Understanding Autistic "Rigidity"

Maybe from the outside it looks like stubbornness, or like outbursts that come “out of nowhere”, but meltdowns and shutdowns usually happen after a long buildup of factors that are quite complex if you stop to think about it.

A photograph of a diverging dirt path within a green, wooded area.
Photo by Jens Lelie / Unsplash

April is Autism Acceptance Month. I don't believe understanding is a prerequisite for acceptance, but it helps, and the best way to understand what it’s like to have a brain that doesn’t work like yours is to listen to them. This April, I wanted to share my thoughts on “autistic rigidity” which often presents itself as a need for strict routine, and a difficulty with handling changes to a plan or schedule without advanced notice.

In the language of executive functioning skills, this is commonly called Flexibility and is defined as the ability to deal with unforeseen circumstances and sudden changes; or the ability to “go with the flow”. But while it’s possible to talk about flexibility as it’s own skill, I actually find it much more accurate to think of it as a combination of several other factors. So here’s what it looks like from an autistic perspective:

Decision Fatigue

Anyone can struggle with decision fatigue, but autistic people deal with decision fatigue far more often than our neurotypical peers. Part of the reason is that we’re not often “tuned in” to neurotypical culture which includes a lot of the assumptions that neurotypical people make and assume everyone else also makes. In other words, we’re missing a huge cultural filter which makes it hard to tell the difference between factors we’re expected to consider and factors we’re expected to ignore when making decisions.

From the outside, this looks like “overthinking” everything, but really it comes from us trying desperately to meet the expectations of neurotypical people around us and avoid the negative consequences of making the “wrong” assumptions.

Naturally, this leads to decision fatigue – or the particular exhaustion that comes from making too many decisions – at much higher rates than in neurotypical people.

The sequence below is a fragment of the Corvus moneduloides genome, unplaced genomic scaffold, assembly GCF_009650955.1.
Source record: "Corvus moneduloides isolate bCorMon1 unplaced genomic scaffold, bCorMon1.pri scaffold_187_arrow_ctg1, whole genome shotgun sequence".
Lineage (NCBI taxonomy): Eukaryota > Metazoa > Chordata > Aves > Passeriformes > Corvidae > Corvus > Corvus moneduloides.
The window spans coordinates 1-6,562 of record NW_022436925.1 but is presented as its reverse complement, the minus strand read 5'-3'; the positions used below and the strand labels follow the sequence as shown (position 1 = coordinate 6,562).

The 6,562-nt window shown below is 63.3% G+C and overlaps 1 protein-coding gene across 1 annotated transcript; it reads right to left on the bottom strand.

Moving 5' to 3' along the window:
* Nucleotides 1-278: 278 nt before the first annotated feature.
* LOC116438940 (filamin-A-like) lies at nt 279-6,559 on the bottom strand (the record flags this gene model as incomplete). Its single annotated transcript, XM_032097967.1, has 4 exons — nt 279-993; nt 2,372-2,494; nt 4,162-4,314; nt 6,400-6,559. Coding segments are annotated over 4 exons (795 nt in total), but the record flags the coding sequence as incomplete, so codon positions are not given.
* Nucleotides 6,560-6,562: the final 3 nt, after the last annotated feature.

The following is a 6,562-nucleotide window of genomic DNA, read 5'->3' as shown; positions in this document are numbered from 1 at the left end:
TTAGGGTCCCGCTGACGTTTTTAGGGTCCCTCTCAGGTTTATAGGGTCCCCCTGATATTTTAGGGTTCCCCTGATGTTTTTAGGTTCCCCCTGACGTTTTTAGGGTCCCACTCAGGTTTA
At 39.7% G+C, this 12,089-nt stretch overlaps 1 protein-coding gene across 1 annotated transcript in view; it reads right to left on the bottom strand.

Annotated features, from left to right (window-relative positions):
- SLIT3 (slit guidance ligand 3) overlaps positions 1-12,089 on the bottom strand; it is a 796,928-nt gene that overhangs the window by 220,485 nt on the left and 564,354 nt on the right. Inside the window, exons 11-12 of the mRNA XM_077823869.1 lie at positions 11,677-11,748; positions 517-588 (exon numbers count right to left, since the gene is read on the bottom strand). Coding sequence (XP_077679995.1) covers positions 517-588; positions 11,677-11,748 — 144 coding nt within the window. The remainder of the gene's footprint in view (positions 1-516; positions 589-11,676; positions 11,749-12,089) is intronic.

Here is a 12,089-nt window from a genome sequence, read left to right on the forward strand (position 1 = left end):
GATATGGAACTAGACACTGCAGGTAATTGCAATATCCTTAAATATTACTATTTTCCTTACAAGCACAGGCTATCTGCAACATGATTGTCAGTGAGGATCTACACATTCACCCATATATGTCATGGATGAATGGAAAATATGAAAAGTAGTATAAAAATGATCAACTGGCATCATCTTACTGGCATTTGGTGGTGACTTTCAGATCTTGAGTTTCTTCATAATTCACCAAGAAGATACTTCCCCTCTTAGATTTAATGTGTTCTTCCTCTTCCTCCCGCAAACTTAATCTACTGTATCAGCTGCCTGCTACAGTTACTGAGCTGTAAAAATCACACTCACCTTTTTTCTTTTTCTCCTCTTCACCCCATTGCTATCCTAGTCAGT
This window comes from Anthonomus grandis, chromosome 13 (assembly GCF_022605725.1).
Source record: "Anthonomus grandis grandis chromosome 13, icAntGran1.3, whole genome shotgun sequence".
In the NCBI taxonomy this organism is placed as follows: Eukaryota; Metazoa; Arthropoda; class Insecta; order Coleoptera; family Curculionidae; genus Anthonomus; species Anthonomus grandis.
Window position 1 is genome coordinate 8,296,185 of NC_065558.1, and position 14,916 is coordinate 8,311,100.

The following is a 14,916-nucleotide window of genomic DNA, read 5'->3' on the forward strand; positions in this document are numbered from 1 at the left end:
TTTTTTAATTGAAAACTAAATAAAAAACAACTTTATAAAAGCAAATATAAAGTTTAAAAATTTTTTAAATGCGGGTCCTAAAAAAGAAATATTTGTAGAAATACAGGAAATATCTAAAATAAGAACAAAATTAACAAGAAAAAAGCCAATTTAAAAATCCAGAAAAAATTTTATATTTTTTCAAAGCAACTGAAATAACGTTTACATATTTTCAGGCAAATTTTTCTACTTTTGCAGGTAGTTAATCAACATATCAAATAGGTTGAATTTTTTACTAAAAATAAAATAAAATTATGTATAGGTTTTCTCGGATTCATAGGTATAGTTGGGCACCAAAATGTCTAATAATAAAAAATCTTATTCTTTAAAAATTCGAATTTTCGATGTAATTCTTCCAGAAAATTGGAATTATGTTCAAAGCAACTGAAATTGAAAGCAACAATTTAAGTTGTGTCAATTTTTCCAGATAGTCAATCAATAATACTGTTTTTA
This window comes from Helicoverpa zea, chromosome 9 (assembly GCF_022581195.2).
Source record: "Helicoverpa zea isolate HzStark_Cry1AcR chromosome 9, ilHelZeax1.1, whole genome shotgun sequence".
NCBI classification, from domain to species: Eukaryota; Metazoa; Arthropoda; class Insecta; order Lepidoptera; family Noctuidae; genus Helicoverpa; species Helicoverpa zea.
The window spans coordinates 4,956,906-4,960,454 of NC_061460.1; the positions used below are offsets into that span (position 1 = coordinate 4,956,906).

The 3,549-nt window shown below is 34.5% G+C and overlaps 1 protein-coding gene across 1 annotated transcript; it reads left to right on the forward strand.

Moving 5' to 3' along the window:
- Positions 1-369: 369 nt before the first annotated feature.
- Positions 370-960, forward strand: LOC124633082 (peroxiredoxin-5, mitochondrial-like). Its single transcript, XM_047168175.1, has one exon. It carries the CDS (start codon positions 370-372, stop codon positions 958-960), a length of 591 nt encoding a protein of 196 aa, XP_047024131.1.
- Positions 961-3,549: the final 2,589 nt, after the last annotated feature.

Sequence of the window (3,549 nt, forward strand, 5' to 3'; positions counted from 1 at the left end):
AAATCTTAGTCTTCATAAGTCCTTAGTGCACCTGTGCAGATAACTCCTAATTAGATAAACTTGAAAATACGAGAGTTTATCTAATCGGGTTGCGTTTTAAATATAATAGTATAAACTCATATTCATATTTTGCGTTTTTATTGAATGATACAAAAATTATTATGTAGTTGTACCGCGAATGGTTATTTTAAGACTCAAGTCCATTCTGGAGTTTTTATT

And that’s just when we’re making a decision in the first place. A sudden change in plans means re-making dozens of decisions on the spot.

Planning & Prioritization

Part of the struggle with planning & prioritization is simply the fact that we’re weighing more factors and using up more energy whenever we do it, which leads to decision fatigue. Add to that a sudden change in plans and we suddenly have to do double the work, and often the second time around we’re being rushed.

I honestly don’t know how this works in neurotypical people, but when something unexpected comes up for me, I have to weigh it carefully against what I already had planned and make tons of immediate judgments about the value of either side of that equation. Only then can I make a decision about what to do.

But what about when we don’t get to choose?

Stress Tolerance & Energy Management

What about when we’ve spent all this time carefully planning something, then someone else comes and throws a wrench into our plans? What about when we’re already exhausted and are choosing to spend our time doing something safe and predictable so we don’t have to spend energy making decisions, and someone comes and pulls us out of that activity and into chaos?

It’s not that autistic people have a lower threshold for stress, it’s that we’re consistently at a higher base level of stress. We deal with all the same stress neurotypical people, PLUS the constant calculations and recalculations to stay ahead of those unspoken rules & assumptions, dealing with more intense sensory stimulus, and struggling to communicate with the people around us.

To expect us to handle all of that and still manage our energy well enough to keep a hold over our emotions and avoid meltdowns or shutdowns is honestly kind of ridiculous.


Maybe from the outside it looks like stubbornness, or like outbursts that come “out of nowhere”, but meltdowns and shutdowns usually happen after a long buildup of multiple factors. It's really quite complex if you stop to think about it.

And that’s just it, there’s so much to think about and consider, and I’m constantly thinking about all of it.